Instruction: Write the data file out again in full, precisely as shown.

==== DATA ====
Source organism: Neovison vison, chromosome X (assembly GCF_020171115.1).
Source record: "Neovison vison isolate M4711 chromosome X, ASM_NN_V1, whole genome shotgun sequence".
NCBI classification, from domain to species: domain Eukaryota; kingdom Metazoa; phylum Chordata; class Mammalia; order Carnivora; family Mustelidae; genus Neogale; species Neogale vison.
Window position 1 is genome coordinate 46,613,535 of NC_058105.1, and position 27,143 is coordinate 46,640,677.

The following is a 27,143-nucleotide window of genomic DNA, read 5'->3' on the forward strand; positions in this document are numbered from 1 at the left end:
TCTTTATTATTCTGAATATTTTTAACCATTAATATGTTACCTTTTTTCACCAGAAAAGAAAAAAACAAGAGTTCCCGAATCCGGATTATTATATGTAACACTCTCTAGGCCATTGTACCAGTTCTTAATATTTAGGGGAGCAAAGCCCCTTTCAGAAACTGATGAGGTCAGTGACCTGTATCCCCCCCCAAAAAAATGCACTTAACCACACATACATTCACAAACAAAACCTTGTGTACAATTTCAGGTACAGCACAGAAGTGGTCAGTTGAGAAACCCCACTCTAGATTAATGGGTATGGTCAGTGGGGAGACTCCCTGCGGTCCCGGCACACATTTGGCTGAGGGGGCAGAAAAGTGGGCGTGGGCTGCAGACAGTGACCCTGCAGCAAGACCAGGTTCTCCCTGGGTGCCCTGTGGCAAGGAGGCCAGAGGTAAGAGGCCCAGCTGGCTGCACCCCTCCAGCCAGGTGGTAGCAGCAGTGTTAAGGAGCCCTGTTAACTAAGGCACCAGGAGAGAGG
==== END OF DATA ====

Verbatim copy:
Source organism: Neovison vison, chromosome X (assembly GCF_020171115.1).
Source record: "Neovison vison isolate M4711 chromosome X, ASM_NN_V1, whole genome shotgun sequence".
NCBI classification, from domain to species: domain Eukaryota; kingdom Metazoa; phylum Chordata; class Mammalia; order Carnivora; family Mustelidae; genus Neogale; species Neogale vison.
Window position 1 is genome coordinate 46,613,535 of NC_058105.1, and position 27,143 is coordinate 46,640,677.

The following is a 27,143-nucleotide window of genomic DNA, read 5'->3' on the forward strand; positions in this document are numbered from 1 at the left end:
TCTTTATTATTCTGAATATTTTTAACCATTAATATGTTACCTTTTTTCACCAGAAAAGAAAAAAACAAGAGTTCCCGAATCCGGATTATTATATGTAACACTCTCTAGGCCATTGTACCAGTTCTTAATATTTAGGGGAGCAAAGCCCCTTTCAGAAACTGATGAGGTCAGTGACCTGTATCCCCCCCCAAAAAAATGCACTTAACCACACATACATTCACAAACAAAACCTTGTGTACAATTTCAGGTACAGCACAGAAGTGGTCAGTTGAGAAACCCCACTCTAGATTAATGGGTATGGTCAGTGGGGAGACTCCCTGCGGTCCCGGCACACATTTGGCTGAGGGGGCAGAAAAGTGGGCGTGGGCTGCAGACAGTGACCCTGCAGCAAGACCAGGTTCTCCCTGGGTGCCCTGTGGCAAGGAGGCCAGAGGTAAGAGGCCCAGCTGGCTGCACCCCTCCAGCCAGGTGGTAGCAGCAGTGTTAAGGAGCCCTGTTAACTAAGGCACCAGGAGAGAGG